Mother Nature has splashed cold water over SpaceX’s triumphant triple booster landing in the wake of last week’s Falcon Heavy rocket launch. Literally.
After sending the Arabsat-6 telecommunications satellite on the first leg of its journey to geostationary orbit on Thursday, the three first-stage rocket cores went their separate ways.
Two side boosters touched down safely at SpaceX’s Landing Zones 1 and 2 at Cape Canaveral Air Force Station, not far from their launch pad. The center core landed on a drone ship christened “Of Course I Still Love You,” stationed several hundred miles offshore in the Atlantic Ocean.
The center core’s landing was a first. During the Falcon Heavy’s maiden launch in February 2018, the center core missed its target.
SpaceX was planning to reuse all three cores — as well as the two halves of the rocket’s nose cone, or fairing — on future launches. Unfortunately, the center core didn’t make the trip back to shore intact. Today SpaceX explained why in a statement:
“Over the weekend, due to rough sea conditions, SpaceX’s recovery team was unable to secure the center core booster for its return trip to Port Canaveral. As conditions worsened with eight- to ten-foot swells, the booster began to shift and ultimately was unable to remain upright. While we had hoped to bring the booster back intact, the safety of our team always takes precedence. We do not expect future missions to be impacted.”
SpaceX usually employs a system known as the “Octagrabber” to secure recovered Falcon 9 boosters on the drone ship’s deck, but that system couldn’t be used this time around because the Falcon Heavy core booster had a different mechanical interface. The company plans to use the system for the next Falcon Heavy mission, which could lift off as soon as June.
In other SpaceX news:
- NASA has selected SpaceX to provide launch services for the agency’s Double Asteroid Redirection Test, or DART, which aims to demonstrate the capability to deflect an asteroid by hitting it with a spacecraft at high speed. SpaceX will get about $69 million for the 2021 launch on a Falcon 9 rocket. In a statement, SpaceX President Gwynne Shotwell said the award “underscores NASA’s confidence in Falcon 9’s capability to perform critical science missions while providing the best launch value in the industry.”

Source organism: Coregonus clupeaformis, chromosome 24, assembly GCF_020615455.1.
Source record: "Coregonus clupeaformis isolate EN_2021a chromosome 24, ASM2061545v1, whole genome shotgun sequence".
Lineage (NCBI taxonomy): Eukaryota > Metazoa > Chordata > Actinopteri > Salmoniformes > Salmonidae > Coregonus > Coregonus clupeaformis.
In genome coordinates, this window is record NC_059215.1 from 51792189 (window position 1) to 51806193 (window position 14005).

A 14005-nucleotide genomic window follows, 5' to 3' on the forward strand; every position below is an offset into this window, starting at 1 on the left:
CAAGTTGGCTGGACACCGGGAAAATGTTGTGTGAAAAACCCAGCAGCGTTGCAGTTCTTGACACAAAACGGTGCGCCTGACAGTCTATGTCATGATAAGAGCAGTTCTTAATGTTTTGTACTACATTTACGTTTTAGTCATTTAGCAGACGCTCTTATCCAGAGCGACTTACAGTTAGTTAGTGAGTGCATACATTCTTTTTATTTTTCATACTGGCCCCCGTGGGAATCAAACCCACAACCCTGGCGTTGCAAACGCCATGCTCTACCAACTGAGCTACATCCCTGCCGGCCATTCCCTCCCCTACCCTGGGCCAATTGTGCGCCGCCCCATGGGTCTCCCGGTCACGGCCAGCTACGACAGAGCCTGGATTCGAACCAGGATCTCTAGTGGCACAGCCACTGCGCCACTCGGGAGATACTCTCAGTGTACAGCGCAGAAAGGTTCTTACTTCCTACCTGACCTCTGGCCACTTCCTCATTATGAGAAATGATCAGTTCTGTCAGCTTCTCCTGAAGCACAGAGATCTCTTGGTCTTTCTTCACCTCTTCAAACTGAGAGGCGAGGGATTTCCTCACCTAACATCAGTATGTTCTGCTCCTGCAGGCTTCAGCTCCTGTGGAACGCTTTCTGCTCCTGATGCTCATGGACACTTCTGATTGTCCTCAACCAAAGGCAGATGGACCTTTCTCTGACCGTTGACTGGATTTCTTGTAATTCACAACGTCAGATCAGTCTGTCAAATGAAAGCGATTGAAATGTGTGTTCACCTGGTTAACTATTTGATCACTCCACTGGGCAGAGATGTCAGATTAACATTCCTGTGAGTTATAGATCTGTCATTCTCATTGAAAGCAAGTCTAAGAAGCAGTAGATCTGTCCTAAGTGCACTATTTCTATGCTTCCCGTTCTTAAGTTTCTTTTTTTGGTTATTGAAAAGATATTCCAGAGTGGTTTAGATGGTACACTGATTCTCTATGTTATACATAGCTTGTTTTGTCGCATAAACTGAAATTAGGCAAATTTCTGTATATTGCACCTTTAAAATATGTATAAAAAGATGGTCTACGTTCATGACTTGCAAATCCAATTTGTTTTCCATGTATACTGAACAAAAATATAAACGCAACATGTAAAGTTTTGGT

- The Wall Street Journal quoted Shotwell as expressing ambivalence about SpaceX’s plan to send thousands of satellites into low Earth orbit for global internet access. “It’s worthy of the hard thought and the hard work we’re putting into it. But is it feasible with our approach or not? It’s still [to be determined],” the Journal quoted her as saying in a February interview. Shotwell has expressed similar sentiments about the plan’s financial prospects going back as far as 2015.
Update for 11:30 a.m. PT April 18: The damage to the core booster could be clearly seen when it was brought back to shore. But in a tweet, SpaceX CEO Elon Musk said the booster’s Merlin “engines seem ok, pending inspection.” Here are some views of the booster on its recovery ship:
— Kyle Montgomery (@fragmen52_) April 18, 2019
BATTERED BOOSTER: The 3rd @SpaceX booster that landed successfully but damaged out at sea has arrived at Port Canaveral. Look closely and you can see the 2 fairings that were successfully salvaged from the ocean. pic.twitter.com/zzgfnFokrT
— Port Canaveral (@PortCanaveral) April 18, 2019
And then the view of the #SpaceXFleet from @Explorationtwr observation deck: Look closely & in addition to the #FalconHeavy center core you can find the #Arabsat6A fairing halves & a #Dragon capsule all while the VAB @ KSC looks on.
— Michael Seeley (@Mike_Seeley) April 18, 2019